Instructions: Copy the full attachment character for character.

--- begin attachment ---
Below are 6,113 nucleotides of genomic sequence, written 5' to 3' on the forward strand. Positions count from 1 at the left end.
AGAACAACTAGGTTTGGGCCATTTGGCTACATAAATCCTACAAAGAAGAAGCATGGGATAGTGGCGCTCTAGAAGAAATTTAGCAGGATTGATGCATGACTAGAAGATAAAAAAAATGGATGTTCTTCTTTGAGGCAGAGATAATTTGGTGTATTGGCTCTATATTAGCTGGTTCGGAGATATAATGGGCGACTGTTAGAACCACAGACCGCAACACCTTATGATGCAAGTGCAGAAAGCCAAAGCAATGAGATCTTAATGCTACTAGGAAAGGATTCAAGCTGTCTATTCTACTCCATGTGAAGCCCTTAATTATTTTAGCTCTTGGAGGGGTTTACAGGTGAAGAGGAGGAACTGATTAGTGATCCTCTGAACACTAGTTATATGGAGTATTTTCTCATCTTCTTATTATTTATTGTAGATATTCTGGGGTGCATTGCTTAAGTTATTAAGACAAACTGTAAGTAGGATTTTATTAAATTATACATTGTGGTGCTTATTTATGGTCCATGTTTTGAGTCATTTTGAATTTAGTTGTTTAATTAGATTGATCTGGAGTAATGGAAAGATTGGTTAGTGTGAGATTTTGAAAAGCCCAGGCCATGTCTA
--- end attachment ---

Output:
Below are 6,113 nucleotides of genomic sequence, written 5' to 3' on the forward strand. Positions count from 1 at the left end.
AGAACAACTAGGTTTGGGCCATTTGGCTACATAAATCCTACAAAGAAGAAGCATGGGATAGTGGCGCTCTAGAAGAAATTTAGCAGGATTGATGCATGACTAGAAGATAAAAAAAATGGATGTTCTTCTTTGAGGCAGAGATAATTTGGTGTATTGGCTCTATATTAGCTGGTTCGGAGATATAATGGGCGACTGTTAGAACCACAGACCGCAACACCTTATGATGCAAGTGCAGAAAGCCAAAGCAATGAGATCTTAATGCTACTAGGAAAGGATTCAAGCTGTCTATTCTACTCCATGTGAAGCCCTTAATTATTTTAGCTCTTGGAGGGGTTTACAGGTGAAGAGGAGGAACTGATTAGTGATCCTCTGAACACTAGTTATATGGAGTATTTTCTCATCTTCTTATTATTTATTGTAGATATTCTGGGGTGCATTGCTTAAGTTATTAAGACAAACTGTAAGTAGGATTTTATTAAATTATACATTGTGGTGCTTATTTATGGTCCATGTTTTGAGTCATTTTGAATTTAGTTGTTTAATTAGATTGATCTGGAGTAATGGAAAGATTGGTTAGTGTGAGATTTTGAAAAGCCCAGGCCATGTCTA